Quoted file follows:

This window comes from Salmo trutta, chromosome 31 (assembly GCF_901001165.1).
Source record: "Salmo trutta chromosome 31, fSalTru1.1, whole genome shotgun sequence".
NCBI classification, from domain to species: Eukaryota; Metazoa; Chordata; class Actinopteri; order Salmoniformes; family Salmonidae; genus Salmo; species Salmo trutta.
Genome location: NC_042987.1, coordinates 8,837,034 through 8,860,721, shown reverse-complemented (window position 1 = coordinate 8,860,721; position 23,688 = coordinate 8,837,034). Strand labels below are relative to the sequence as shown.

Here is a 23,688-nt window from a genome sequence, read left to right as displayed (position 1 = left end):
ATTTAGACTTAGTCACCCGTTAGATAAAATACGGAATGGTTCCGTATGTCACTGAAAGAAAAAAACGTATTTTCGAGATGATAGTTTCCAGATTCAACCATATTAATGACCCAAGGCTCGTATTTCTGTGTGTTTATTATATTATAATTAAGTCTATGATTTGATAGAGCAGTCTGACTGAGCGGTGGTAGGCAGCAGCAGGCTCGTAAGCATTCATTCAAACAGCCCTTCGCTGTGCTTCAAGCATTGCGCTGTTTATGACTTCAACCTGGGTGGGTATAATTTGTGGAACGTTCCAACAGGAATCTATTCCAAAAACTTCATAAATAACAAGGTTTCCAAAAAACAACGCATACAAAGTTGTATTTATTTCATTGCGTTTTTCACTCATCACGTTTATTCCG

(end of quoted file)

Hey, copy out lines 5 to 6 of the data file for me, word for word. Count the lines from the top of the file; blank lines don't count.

Here is a 23,688-nt window from a genome sequence, read left to right as displayed (position 1 = left end):
ATTTAGACTTAGTCACCCGTTAGATAAAATACGGAATGGTTCCGTATGTCACTGAAAGAAAAAAACGTATTTTCGAGATGATAGTTTCCAGATTCAACCATATTAATGACCCAAGGCTCGTATTTCTGTGTGTTTATTATATTATAATTAAGTCTATGATTTGATAGAGCAGTCTGACTGAGCGGTGGTAGGCAGCAGCAGGCTCGTAAGCATTCATTCAAACAGCCCTTCGCTGTGCTTCAAGCATTGCGCTGTTTATGACTTCAACCTGGGTGGGTATAATTTGTGGAACGTTCCAACAGGAATCTATTCCAAAAACTTCATAAATAACAAGGTTTCCAAAAAACAACGCATACAAAGTTGTATTTATTTCATTGCGTTTTTCACTCATCACGTTTATTCCG